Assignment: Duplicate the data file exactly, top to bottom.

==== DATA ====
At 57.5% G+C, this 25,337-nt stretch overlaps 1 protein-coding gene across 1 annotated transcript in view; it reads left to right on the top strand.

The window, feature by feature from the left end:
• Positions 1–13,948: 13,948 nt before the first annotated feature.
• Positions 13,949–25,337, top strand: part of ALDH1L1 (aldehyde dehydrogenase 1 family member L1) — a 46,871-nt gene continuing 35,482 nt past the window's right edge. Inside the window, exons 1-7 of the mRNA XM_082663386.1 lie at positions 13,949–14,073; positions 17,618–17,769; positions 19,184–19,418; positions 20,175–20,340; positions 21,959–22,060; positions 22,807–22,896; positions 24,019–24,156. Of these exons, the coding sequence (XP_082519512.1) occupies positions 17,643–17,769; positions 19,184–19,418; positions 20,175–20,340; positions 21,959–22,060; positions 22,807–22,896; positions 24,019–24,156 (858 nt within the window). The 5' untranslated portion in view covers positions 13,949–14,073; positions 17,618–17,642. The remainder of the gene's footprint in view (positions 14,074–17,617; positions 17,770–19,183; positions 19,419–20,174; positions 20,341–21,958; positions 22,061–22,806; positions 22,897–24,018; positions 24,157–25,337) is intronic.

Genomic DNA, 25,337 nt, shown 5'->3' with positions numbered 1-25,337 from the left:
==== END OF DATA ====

At 57.5% G+C, this 25,337-nt stretch overlaps 1 protein-coding gene across 1 annotated transcript in view; it reads left to right on the top strand.

The window, feature by feature from the left end:
• Positions 1–13,948: 13,948 nt before the first annotated feature.
• Positions 13,949–25,337, top strand: part of ALDH1L1 (aldehyde dehydrogenase 1 family member L1) — a 46,871-nt gene continuing 35,482 nt past the window's right edge. Inside the window, exons 1-7 of the mRNA XM_082663386.1 lie at positions 13,949–14,073; positions 17,618–17,769; positions 19,184–19,418; positions 20,175–20,340; positions 21,959–22,060; positions 22,807–22,896; positions 24,019–24,156. Of these exons, the coding sequence (XP_082519512.1) occupies positions 17,643–17,769; positions 19,184–19,418; positions 20,175–20,340; positions 21,959–22,060; positions 22,807–22,896; positions 24,019–24,156 (858 nt within the window). The 5' untranslated portion in view covers positions 13,949–14,073; positions 17,618–17,642. The remainder of the gene's footprint in view (positions 14,074–17,617; positions 17,770–19,183; positions 19,419–20,174; positions 20,341–21,958; positions 22,061–22,806; positions 22,897–24,018; positions 24,157–25,337) is intronic.

Genomic DNA, 25,337 nt, shown 5'->3' with positions numbered 1-25,337 from the left: